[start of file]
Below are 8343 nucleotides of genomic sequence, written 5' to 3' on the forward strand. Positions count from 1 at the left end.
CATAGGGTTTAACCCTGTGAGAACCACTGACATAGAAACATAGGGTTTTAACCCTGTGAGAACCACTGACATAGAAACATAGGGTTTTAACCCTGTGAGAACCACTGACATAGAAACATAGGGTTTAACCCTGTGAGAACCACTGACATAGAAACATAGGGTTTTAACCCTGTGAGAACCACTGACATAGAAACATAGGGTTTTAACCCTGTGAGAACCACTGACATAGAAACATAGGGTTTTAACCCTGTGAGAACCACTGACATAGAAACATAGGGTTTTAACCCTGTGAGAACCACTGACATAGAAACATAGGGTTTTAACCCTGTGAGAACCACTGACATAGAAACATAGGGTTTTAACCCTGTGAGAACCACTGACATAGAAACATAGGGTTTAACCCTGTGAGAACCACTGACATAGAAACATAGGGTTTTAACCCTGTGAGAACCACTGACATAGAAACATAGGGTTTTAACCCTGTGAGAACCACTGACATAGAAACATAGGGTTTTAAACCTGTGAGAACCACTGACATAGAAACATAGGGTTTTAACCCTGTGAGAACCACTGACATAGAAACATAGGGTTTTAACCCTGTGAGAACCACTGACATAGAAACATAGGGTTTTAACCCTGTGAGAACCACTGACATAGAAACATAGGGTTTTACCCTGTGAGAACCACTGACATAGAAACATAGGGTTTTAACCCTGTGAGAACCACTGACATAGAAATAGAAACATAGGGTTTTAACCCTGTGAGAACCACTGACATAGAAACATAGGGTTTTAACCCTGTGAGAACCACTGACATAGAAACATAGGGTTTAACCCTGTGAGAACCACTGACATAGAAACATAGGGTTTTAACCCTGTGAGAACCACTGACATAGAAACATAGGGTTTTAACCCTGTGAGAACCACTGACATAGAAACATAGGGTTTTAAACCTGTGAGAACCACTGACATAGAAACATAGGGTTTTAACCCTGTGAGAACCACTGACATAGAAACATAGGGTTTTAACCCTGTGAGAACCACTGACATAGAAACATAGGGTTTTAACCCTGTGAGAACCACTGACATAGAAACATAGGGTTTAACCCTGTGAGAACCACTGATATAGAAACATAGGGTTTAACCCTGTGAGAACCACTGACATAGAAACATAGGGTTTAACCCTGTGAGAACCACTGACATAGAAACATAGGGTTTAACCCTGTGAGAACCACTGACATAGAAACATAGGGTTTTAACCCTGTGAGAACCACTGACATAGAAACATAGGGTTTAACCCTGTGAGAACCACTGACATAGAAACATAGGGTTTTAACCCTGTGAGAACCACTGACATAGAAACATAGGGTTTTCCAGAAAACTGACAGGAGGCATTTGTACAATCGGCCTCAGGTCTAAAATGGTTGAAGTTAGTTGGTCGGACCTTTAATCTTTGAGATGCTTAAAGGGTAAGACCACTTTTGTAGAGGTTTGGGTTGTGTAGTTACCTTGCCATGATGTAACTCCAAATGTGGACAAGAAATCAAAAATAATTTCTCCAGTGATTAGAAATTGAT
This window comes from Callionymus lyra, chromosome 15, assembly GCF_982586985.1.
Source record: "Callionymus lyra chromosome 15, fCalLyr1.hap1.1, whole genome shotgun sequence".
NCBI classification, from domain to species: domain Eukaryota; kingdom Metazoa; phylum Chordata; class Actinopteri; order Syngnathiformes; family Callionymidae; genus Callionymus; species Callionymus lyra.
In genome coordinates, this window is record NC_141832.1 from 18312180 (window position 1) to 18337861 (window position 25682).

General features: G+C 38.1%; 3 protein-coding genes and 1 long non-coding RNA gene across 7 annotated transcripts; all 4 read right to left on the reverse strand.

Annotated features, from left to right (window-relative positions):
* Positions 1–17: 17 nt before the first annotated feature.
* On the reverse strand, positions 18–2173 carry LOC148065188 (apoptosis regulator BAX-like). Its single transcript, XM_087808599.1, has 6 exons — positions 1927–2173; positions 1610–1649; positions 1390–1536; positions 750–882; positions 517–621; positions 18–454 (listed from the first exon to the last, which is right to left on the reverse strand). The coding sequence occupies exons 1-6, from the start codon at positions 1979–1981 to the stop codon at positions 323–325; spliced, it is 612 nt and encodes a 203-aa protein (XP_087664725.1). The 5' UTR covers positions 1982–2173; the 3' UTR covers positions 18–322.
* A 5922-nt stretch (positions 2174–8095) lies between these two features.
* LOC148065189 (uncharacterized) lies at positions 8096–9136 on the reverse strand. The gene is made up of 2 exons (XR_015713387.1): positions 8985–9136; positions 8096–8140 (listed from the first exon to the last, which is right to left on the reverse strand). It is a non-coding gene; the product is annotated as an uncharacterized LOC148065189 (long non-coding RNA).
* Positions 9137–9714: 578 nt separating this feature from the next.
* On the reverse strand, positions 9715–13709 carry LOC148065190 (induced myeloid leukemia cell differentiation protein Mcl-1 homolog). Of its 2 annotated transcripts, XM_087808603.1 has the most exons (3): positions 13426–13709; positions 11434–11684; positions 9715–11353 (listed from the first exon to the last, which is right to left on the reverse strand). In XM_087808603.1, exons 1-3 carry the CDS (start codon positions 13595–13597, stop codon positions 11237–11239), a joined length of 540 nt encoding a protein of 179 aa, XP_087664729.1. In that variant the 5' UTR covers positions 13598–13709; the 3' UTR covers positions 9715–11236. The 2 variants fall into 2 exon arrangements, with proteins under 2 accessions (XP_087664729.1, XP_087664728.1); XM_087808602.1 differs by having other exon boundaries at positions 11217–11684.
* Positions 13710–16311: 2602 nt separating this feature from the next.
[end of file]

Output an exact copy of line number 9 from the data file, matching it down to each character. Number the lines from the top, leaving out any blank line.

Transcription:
* Positions 1–17: 17 nt before the first annotated feature.